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This learning resource is built upon the online textbook, American Government, available free of charge from OpenStax University. The textbook material, itself, is provided in the PDF format. This means you should have a PDF reader, such as Acrobat Reader. It is available here for downloading, free of charge--tap the Acrobat Reader image to begin the installation process


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Table of Contents

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Chapter 1: American Government and Civic Engagement

1.1 What is Government?

1.2 Who Governs? Elitism, Pluralism, and Tradeoffs

1.3 Engagement in a Democracy

Chapter 2: The Constitution and Its Origins

2.1 The Pre-Revolutionary Period and the Roots of the American Political Tradition

2.2 The Articles of Confederation

2.3 The Development of the Constitution

2.4 The Ratification of the Constitution

2.5 Constitutional Change

Chapter 3: American Federalism

3.1 The Division of Powers

3.2 The Evolution of American Federalism

3.3 Intergovernmental Relationships

3.4 Competitive Federalism Today

3.5 Advantages and Disadvantages of Federalism

3.5 Advantages and Disadvantages of Federalism

Chapter 4: Civil Liberties

4.1 What Are Civil Liberties?

4.2 Securing Basic Freedoms

4.3 The Rights of Suspects

4.4 Interpreting the Bill of Rights

Chapter 5: Civil Rights

5.1 What Are Civil Rights and How Do We Identify Them?

5.2 The African American Struggle for Equality

5.3 The Fight for Women’s Rights

5.4 Civil Rights for Indigenous Groups: Native Americans, Alaskans, and Hawaiians

5.5 Equal Protection for Other Groups

Chapter 6: The Politics of Public Opinion

6.1 The Nature of Public Opinion

6.2 How Is Public Opinion Measured?

6.3 What Does the Public Think?

6.4 The Effects of Public Opinion

Chapter 7: Voting and Elections

7.1 Voter Registration

7.2 Voter Turnout

7.3 Elections

7.4 Campaigns and Voting

7.5 Direct Democracy

7.5 Direct Democracy

Chapter 8: The Media

8.1 What Is the Media?

8.2 The Evolution of the Media

8.3 Regulating the Media

8.4 The Impact of the Media

Chapter 9: Political Parties

9.1 What Are Parties and How Did They Form?

9.2 The Two-Party System

9.3 The Shape of Modern Political Parties

9.4 Divided Government and Partisan Polarization

Chapter 10: Interest Groups and Lobbying

10.1 Interest Groups Defined

10.2 Collective Action and Interest Group Formation

10.3 Interest Groups as Political Participation

10.4 Pathways of Interest Group Influence

10.5 Free Speech and the Regulation of Interest Groups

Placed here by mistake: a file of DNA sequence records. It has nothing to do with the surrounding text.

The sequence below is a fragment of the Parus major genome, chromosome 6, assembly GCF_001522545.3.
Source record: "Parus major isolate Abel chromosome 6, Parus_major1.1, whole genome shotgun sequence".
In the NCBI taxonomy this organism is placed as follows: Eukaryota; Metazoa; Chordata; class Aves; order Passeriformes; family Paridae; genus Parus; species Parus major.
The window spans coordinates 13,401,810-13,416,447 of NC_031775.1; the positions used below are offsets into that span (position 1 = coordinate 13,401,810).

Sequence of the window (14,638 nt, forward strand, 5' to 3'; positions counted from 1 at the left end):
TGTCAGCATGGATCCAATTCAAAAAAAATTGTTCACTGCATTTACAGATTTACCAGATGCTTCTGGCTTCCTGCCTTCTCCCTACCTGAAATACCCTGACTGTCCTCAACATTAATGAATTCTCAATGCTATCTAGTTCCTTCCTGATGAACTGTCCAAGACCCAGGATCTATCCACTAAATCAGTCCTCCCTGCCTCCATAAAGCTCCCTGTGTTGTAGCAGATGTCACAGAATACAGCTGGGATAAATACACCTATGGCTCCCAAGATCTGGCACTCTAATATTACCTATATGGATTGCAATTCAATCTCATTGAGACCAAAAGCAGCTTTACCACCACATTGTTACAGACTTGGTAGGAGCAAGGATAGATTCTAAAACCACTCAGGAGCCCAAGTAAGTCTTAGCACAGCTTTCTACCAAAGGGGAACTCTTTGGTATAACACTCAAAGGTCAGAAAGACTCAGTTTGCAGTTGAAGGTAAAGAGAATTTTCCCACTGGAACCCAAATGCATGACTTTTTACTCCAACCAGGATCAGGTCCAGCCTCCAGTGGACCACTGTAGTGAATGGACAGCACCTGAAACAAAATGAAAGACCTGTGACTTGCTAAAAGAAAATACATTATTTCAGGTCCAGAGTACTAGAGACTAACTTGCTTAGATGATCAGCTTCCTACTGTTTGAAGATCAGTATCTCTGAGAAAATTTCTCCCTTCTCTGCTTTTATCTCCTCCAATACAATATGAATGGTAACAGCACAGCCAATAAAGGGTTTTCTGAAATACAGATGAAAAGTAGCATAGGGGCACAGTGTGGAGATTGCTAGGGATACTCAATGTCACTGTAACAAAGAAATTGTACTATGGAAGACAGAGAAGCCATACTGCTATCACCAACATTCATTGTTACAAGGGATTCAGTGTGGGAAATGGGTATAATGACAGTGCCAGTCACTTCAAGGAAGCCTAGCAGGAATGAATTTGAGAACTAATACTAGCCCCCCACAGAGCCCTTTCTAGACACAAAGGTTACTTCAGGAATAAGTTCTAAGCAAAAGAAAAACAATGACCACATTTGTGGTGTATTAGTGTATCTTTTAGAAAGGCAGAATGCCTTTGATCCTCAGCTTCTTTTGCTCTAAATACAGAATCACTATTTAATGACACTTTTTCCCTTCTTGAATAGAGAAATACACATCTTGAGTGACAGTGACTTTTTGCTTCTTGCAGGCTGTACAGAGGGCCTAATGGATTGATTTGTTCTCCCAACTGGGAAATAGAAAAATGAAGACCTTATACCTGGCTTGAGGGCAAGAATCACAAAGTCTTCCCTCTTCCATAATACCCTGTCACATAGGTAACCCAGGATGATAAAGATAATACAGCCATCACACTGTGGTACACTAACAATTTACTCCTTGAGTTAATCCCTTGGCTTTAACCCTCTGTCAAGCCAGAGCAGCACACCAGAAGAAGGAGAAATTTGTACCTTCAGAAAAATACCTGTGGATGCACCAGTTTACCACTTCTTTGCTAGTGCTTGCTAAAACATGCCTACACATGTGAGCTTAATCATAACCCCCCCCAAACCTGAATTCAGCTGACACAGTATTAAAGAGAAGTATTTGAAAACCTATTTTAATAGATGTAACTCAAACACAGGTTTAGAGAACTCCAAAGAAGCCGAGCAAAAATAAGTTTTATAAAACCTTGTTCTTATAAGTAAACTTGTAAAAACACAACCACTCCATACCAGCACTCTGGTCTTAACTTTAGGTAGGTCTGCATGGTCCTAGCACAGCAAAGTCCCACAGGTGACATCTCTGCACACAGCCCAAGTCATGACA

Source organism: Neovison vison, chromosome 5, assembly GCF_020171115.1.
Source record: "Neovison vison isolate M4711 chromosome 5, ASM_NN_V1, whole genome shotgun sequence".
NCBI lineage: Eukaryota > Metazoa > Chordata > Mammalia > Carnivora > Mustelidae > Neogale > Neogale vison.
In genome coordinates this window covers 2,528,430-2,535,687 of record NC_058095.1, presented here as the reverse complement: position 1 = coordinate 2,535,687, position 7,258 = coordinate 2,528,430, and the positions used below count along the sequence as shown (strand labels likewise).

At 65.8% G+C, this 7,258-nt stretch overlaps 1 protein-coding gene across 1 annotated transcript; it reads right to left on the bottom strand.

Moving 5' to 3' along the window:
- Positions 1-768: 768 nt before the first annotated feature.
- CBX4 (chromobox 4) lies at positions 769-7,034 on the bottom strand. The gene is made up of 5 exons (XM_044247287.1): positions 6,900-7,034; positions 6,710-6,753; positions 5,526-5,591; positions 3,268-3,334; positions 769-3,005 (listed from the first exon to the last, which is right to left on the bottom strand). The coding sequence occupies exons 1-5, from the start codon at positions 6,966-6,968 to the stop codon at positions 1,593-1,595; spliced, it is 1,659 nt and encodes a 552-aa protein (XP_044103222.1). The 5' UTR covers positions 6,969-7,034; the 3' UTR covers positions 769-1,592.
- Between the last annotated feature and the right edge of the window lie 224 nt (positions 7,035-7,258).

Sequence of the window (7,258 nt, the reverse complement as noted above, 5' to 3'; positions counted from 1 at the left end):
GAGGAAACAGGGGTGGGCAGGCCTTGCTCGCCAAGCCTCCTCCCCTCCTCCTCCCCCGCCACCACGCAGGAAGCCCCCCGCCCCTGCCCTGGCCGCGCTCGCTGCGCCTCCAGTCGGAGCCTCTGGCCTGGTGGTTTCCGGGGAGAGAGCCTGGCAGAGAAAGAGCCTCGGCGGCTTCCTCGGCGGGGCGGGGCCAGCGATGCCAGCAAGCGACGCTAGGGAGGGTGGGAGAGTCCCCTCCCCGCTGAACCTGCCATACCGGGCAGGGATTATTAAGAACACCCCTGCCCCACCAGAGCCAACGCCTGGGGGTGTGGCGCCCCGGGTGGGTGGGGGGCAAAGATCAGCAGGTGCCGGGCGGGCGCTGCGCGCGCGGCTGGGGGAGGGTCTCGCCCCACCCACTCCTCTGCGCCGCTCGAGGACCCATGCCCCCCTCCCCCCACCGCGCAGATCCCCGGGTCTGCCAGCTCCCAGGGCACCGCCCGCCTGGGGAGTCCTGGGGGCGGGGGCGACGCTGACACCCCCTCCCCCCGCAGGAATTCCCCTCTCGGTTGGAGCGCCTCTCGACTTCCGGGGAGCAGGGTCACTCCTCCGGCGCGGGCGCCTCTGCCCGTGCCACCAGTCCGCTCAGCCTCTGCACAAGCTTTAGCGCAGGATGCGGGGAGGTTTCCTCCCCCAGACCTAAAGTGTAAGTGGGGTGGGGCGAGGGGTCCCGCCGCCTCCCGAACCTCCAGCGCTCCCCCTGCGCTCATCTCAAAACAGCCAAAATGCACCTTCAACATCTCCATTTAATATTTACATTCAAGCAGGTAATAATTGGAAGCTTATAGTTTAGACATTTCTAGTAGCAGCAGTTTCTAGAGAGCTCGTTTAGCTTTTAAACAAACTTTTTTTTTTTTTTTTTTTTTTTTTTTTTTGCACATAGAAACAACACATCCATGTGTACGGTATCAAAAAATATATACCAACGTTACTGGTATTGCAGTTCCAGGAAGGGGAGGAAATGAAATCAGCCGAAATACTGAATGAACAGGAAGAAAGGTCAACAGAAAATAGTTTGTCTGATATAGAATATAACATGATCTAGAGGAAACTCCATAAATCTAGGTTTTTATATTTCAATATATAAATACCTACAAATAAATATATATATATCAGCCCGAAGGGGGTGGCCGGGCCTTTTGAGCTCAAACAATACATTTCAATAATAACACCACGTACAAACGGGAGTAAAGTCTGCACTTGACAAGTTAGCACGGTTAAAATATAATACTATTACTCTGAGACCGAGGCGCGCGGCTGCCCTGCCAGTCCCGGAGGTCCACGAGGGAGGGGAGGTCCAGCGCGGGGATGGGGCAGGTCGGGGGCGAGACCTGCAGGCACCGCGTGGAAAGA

Chapter 11: Congress

11.1 The Institutional Design of Congress

11.2 Congressional Elections

11.3 Congressional Representation

11.4 House and Senate Organizations

11.5 The Legislative Process

Chapter 12: The Presidency

12.1 The Design and Evolution of the Presidency

12.2 The Presidential Election Process

12.3 Organizing to Govern

12.4 The Public Presidency

12.5 Presidential Governance: Direct Presidential Action

Chapter 13: The Courts

13.1 Guardians of the Constitution and Individual Rights

13.2 The Dual Court System

13.3 The Federal Court System

13.4 The Supreme Court

13.5 Judicial Decision-Making and Implementation by the Supreme Court

Chapter 14: State and Local Government

14.1 State Power and Delegation

14.2 State Political Culture

14.3 Governors and State Legislatures

14.4 State Legislative Term Limits

14.5 County and City Government

14.5 County and City Government

Chapter 15: The Bureaucracy

15.1 Bureaucracy and the Evolution of Public Administration

15.2 Toward a Merit-Based Civil Service

15.3 Understanding Bureaucracies and their Types

15.4 Controlling the Bureaucracy

Chapter 16: Domestic Policy

16.1 What Is Public Policy?

16.2 Categorizing Public Policy

16.3 Policy Arenas

16.4 Policymakers

16.5 Budgeting and Tax Policy

Chapter 17: Foreign Policy

17.1 Defining Foreign Policy

17.2 Foreign Policy Instruments

17.3 Institutional Relations in Foreign Policy

17.4 Approaches to Foreign Policy


Appendix A: Declaration of Independence

Appendix B: The Constitution of the United States

Appendix C: Federalist Papers #10 and #51

Appendix D: Electoral College Votes by State, 2012–2020

Appendix E: Selected Supreme Court Cases

David L. Heiserman, Editor

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All Rights Reserved

Revised: June 06, 2015